Phew! After posting this the very nice Keith Laws sent me a metanalysis (a research study that analyses other research studies) here (pdf) specifically looking at EMDR and PTSD in children, which does look at some studies that compare EMDR to other therapies. The conclusion is it's a lot better than waiting list or other types of treatment that aren't particularly tailored to PTSD, and it's actually a little better than CBT (about which more anon). But there were, really, very few studies that did a full, direct comparison.

Recommend to a friend test: I think a cautious yes on the EMDR, but most of the evidence is only versus no therapy.  Though Van der Kolk's theories on the development of PTSD in children are backed up, there doesn't seem to be anything at all backing up his ideas on his programme of therapy - that's a definite No, especially as it seems to be so very time consuming and lengthy (and therefore expensive. Am I very wrong to hypothesise that he charges a lot? And charges a lot to train people to do it?). He himself criticises dropout rates in other therapies but doesn't tell us how many people drop out from his multi-phase treatment.

It's time to talk more here about treatment for PTSD in general. The NICE recommendations (pdf - the NHS best clinical evidence recommendations) say that there isn't enough evidence of complex PTSD being different from "regular" PTSD so they look at treatments for all kinds of PTSD (other researchers say this too. Let's be conservative and say more trauma in childhood probably = worse PTSD). Because it's difficult to diagnose in children (Van der Kolk's first study is of outcomes in adults whose trauma was in childhood), and there aren't that many studies, most of the studies are on those who have experienced sexual abuse - though behaviour and mental health difficulties are, as Van der Kolk says himself, similar.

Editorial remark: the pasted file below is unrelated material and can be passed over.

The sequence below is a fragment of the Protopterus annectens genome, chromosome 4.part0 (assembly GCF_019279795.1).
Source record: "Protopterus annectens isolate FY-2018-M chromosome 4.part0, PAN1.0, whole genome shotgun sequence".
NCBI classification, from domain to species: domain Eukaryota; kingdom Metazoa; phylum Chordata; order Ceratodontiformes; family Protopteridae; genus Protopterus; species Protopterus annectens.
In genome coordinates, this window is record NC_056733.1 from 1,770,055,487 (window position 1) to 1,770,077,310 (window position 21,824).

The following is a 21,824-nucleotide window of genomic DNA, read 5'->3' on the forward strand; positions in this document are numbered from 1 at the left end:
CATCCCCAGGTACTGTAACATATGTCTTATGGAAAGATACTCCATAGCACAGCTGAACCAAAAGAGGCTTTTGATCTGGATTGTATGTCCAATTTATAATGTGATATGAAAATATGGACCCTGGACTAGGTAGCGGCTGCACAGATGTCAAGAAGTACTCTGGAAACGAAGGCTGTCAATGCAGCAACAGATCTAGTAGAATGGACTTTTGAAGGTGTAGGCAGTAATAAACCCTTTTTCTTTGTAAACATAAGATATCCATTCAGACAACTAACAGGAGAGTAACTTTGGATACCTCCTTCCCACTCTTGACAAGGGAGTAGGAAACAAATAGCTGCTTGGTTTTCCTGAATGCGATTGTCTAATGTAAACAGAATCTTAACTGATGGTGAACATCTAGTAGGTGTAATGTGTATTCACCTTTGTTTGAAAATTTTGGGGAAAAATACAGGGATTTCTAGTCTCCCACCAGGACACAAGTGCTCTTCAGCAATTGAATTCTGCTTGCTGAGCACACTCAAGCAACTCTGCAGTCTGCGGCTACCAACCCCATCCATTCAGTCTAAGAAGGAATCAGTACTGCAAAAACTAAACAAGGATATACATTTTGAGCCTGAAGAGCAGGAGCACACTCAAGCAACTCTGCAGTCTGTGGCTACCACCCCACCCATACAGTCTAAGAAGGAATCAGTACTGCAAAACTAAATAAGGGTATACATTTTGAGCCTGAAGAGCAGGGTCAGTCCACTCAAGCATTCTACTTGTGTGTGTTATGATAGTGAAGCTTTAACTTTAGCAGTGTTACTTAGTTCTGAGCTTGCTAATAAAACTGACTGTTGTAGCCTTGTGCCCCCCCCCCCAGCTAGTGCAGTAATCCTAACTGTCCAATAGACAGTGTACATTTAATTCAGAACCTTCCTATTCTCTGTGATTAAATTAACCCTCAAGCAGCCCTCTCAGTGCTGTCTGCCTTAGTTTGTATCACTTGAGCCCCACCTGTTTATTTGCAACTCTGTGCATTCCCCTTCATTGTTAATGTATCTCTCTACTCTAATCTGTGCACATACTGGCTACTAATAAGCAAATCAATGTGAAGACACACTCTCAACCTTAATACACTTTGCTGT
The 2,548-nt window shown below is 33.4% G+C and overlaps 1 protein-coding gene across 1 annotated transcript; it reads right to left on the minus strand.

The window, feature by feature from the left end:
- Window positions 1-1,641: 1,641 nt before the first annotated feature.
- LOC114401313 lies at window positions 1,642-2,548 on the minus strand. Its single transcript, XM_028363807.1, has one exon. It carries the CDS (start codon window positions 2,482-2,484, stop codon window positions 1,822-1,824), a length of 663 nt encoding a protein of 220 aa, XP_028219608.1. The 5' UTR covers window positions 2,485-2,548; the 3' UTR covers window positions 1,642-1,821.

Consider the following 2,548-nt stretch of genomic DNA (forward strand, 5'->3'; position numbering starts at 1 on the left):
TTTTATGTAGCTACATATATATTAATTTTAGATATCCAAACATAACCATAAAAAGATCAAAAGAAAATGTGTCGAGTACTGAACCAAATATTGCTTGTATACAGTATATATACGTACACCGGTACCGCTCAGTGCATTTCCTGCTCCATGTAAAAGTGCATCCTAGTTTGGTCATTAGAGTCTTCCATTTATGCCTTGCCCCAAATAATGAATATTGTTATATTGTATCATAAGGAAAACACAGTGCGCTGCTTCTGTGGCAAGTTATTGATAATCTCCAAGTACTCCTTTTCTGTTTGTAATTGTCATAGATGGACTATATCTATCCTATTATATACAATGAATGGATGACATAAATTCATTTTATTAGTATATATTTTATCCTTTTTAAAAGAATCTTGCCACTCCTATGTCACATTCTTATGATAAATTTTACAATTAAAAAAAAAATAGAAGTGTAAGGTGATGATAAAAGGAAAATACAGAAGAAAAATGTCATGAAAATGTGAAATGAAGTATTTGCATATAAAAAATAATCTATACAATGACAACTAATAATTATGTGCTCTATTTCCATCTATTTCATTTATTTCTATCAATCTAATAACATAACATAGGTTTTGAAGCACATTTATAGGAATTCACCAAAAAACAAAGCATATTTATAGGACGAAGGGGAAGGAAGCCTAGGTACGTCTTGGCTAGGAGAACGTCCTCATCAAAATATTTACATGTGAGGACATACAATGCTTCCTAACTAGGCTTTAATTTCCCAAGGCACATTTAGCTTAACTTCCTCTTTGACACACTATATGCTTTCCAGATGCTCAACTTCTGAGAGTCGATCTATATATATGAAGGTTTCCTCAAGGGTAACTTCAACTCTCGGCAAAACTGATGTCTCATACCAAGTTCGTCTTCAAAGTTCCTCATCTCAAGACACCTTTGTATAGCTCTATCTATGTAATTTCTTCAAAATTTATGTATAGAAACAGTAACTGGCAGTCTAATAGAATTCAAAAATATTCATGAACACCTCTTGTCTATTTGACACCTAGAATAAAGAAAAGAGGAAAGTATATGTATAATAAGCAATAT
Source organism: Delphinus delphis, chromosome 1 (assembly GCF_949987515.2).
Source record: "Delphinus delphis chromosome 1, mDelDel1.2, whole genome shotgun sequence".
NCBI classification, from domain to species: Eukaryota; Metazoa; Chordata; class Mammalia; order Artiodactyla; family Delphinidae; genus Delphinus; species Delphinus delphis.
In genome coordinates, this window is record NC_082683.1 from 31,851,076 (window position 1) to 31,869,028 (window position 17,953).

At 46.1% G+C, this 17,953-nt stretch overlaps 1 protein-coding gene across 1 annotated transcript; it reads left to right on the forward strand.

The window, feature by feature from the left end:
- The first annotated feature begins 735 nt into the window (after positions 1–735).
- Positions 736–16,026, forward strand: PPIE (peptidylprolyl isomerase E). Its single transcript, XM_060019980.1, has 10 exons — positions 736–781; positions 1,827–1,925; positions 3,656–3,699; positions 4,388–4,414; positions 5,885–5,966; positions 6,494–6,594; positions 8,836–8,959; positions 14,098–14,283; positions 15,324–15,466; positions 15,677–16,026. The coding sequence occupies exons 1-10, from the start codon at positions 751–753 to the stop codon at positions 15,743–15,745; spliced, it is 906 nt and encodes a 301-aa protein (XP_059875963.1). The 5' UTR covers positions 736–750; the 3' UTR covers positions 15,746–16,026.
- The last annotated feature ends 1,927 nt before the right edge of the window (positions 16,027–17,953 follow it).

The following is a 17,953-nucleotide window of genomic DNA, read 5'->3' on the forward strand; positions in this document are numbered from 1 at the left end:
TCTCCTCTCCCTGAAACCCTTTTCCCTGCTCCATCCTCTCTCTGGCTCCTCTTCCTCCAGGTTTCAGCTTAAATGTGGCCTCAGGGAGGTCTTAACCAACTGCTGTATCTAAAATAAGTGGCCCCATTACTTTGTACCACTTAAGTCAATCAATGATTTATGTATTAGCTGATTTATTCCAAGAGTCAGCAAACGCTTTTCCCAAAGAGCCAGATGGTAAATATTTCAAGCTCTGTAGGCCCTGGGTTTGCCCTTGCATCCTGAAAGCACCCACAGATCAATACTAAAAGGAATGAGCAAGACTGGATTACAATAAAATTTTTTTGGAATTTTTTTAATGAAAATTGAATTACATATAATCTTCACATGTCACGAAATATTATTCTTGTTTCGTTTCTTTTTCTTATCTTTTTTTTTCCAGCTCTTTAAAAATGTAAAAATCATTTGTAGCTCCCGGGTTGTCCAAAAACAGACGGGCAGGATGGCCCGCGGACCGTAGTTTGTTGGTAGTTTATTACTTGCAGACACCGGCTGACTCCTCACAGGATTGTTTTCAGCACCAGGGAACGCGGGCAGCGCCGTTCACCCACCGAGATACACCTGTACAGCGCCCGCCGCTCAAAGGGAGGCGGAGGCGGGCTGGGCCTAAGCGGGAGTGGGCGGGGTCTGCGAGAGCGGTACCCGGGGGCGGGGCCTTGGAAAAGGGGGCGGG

There are some controlled trials here - phew!

For older children, there seems to be some help from CBT (compared to "supportive therapy", in other words talking to a therapist without a specific type or plan for treatment) on some aspects of children's behaviour and mental health, but not others. For children under 7, it's hard to measure mental health directly but CBT also seems to help children's behaviour. None of the studies went on for long enough to tell if the CBT affected children's behaviour or mental health in the long term. As families often drop out of therapy when they don't find it's helpful, they also looked at whether the dropout rates differed.  Again, it wasn't possible to tell.  These all seem to have been studies of trauma-focussed CBT, in particular.